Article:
An array rounds a string weirdly.

Alright, I have this code and basically it takes sensor data, puts it into an array and then writes it. For some reason that is beyond me, data from the pH sensor is rounded. I've narrowed down the problem to when I take out the println(phdata[1]) and myfile.println(phdata[1]) that fixes it. I have no idea why this fixes it but there ya go. Here's my code.

Bump

Post the code here and in code tags. Not on pastebin.

LightuC:
Post the code here and in code tags. Not on pastebin.

Alright, here. Code pasted in code tags

//******** Libraries ***********
#include <SparkFun_Qwiic_Relay.h>
#include <U8glib.h>
#include "SparkFun_Qwiic_Relay.h"
#include "U8glib.h"
#include <Wire.h>
#include <SoftwareSerial.h>
#define rx 2
#define tx 3
#include "TSYS01.h"
#include "MS5837.h"
#define RELAY_ADDR 0x18
#include <SPI.h>
#include <SD.h>
//*******************************
 
TSYS01 sensor1;
MS5837 sensor0;
 
SoftwareSerial myserial(rx, tx);
Qwiic_Relay relay(RELAY_ADDR);
File myFile;
 
int temppos = 0;
int depthpos = 0;
int phpos = 0;
float depthdata [15] = {};
float tempdata [15] = {};
float phdata [15] = {};
float relaytime = 0;
int sensortiming = 0;
String inputstring = "";
String sensorstring = "";
boolean input_string_complete = false;
boolean sensor_string_complete = false;  
float pH;
 
void setup() {
 
  SD.remove("Output.txt");
  Serial.begin(9600);
  myserial.begin(9600);
  inputstring.reserve(10);
  sensorstring.reserve(30);  
  Wire.begin();
 
  sensor1.init();
  while (!sensor0.init()) {
    Serial.println("Init failed!");
    Serial.println("Are SDA/SCL connected correctly?");
    Serial.println("Blue Robotics Bar30: White=SDA, Green=SCL");
    Serial.println("\n\n\n");
    delay(5000);
  }
 
  if(!relay.begin()) {
 
    Serial.println("Check connections to Qwiic Relay.");
 
  } else {
 
    Serial.println("Ready to flip some switches.");
 
  float version = relay.singleRelayVersion();
 
  Serial.print("Firmware Version: ");
 
  Serial.println(version);
 
  }
 
 
  Serial.print("Initializing SD card...");
 
  if (!SD.begin(4)) {
    Serial.println("initialization failed!");
    while (1);
  }
  Serial.println("initialization done.");
 
  sensor0.setModel(MS5837::MS5837_30BA);
  sensor0.setFluidDensity(997); // kg/m^3 (freshwater, 1029 for seawater)
}
 
void serialEvent() {
  inputstring = Serial.readStringUntil(13);
  input_string_complete = true;
}
 
void loop() {
 
  if (relaytime >= 10) {
 
    relay.turnRelayOn();
 
    delay(1000);
 
    relay.turnRelayOff();
 
    delay(1000);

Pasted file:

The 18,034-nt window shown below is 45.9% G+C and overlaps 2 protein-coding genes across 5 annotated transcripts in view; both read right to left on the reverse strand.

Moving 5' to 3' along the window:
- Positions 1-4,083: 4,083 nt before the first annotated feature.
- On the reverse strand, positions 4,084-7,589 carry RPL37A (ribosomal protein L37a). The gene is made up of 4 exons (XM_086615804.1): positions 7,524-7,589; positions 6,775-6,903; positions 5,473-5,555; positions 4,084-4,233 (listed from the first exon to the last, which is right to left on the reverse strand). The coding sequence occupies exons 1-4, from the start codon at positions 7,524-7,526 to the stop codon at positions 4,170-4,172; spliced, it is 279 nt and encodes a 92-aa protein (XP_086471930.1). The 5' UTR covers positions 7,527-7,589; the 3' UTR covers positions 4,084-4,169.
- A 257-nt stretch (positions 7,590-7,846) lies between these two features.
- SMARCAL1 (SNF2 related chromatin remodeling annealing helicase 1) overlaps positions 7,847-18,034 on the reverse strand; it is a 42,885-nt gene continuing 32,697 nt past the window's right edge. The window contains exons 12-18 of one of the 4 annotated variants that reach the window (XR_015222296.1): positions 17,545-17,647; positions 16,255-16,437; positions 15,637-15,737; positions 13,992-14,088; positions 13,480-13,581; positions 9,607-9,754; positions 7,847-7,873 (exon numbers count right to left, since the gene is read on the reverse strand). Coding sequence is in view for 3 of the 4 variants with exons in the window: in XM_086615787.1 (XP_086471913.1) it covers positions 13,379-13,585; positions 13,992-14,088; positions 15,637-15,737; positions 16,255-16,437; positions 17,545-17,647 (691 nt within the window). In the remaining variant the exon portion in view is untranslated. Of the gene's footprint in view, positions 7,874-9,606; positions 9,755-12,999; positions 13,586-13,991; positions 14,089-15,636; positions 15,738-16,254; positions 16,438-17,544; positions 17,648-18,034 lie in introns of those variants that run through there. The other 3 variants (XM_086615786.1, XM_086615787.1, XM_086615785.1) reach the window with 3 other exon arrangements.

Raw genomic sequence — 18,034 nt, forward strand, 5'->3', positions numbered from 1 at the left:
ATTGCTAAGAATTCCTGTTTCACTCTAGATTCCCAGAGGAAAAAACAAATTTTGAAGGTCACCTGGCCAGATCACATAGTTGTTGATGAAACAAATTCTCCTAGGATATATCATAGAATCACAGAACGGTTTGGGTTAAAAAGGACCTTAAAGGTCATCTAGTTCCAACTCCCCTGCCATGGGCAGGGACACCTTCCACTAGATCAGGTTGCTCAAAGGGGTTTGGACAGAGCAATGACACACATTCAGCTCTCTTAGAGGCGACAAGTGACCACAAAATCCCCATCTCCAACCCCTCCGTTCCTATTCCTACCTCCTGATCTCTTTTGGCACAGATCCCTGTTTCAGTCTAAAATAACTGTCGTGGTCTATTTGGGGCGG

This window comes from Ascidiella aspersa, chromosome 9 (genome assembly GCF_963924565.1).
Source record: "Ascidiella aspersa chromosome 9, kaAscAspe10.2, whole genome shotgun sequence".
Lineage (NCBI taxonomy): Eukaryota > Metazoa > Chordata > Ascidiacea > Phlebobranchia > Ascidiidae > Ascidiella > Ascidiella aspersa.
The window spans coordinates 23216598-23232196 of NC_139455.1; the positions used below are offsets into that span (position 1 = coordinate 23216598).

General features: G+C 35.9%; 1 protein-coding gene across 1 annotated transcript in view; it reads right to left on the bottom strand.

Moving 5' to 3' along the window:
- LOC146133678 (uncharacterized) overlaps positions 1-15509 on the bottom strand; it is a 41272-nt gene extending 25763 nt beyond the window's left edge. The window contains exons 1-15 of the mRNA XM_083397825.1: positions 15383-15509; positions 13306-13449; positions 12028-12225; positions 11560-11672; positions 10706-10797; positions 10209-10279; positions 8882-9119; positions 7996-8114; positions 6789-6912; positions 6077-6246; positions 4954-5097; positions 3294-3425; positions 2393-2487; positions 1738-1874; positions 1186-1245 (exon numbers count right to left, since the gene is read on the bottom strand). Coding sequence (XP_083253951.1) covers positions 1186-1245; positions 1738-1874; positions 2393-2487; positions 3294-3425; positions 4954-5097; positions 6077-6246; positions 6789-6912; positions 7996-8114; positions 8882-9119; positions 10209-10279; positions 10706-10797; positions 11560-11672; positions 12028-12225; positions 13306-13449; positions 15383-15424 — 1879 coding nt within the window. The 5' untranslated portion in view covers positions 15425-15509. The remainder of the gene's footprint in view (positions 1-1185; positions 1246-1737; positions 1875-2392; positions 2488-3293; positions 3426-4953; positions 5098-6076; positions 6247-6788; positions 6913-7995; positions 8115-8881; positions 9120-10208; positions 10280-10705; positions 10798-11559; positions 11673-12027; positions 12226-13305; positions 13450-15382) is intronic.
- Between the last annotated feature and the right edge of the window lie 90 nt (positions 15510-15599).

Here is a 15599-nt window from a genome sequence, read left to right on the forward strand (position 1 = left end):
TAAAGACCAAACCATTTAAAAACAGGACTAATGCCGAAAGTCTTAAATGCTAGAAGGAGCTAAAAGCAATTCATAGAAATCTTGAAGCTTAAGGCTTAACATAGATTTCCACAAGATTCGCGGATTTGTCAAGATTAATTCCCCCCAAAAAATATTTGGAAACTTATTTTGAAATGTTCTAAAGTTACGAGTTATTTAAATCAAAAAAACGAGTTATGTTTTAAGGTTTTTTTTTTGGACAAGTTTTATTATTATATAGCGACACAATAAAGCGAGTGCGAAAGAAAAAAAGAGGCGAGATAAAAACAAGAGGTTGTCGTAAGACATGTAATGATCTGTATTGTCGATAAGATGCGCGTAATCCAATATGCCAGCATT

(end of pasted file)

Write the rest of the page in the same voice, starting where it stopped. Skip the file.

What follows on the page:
relay.turnRelayOn();
 
    delay(1000);
 
    relay.turnRelayOff();
 
    relaytime = -10; //The time it takes for the relay to execute again (in seconds)
 
    myFile = SD.open("Output.txt", FILE_WRITE);
    //Serial.println(phdata [1]);
    Serial.println(tempdata [1]);
    Serial.println(depthdata [1]);
    Serial.println("");
    //myFile.println(phdata [1]);
    myFile.println(tempdata [1]);
    myFile.println(depthdata [1]);
    myFile.println("");
    myFile.close();
 
  }
 
 
  if (sensortiming == 1000) {
    sensor1.read();
    sensor0.read();
 
    Serial.print("Depth: ");
    Serial.print(sensor0.depth());
    Serial.println(" m");
    depthdata [depthpos] = sensor0.depth();
    depthpos = depthpos+1;
   
    Serial.print("Temperature: ");
    Serial.print(sensor1.temperature());
    Serial.println(" deg C");
    tempdata [temppos]= sensor1.temperature();
    temppos = temppos+1;  
 
    Serial.println("");
    sensortiming = 0;
  }
 
 
  if (input_string_complete == true) {
    myserial.print(inputstring);
    myserial.print('\r');
    inputstring = "";
    input_string_complete = false;
  }
 
  if (myserial.available() > 0) {
    char inchar = (char)myserial.read();
    sensorstring += inchar;
    if (inchar == '\r') {
      sensor_string_complete = true;
    }
  }
 
  if (sensor_string_complete == true) {
    if (isdigit(sensorstring[0])) {
      pH = sensorstring.toFloat();
    }
    phdata [phpos] = pH;
    Serial.println(pH);
    sensorstring = "";
    sensor_string_complete = false;
    phpos = phpos+1;
  }
 
  delay(1);
  sensortiming = sensortiming+1;
  relaytime = relaytime+0.001;
}
  1. Your array sizes are magic numbers. See #7 below for more.

  2. It will be a good idea to begin the SD card before attempting to delete any files on it.

  3. I've never seen readStringUntil() used inside serialEvent() I'm surprised that it works at all.

readStringUntil() is a blunt tool. serialEvent() isn't much sharper. They are best treated as "seemed like a good idea at the time" and should not be used in anything except small demonstrations.

You have the right idea in the myserial section later down in loop(). Use that method for both serial inputs.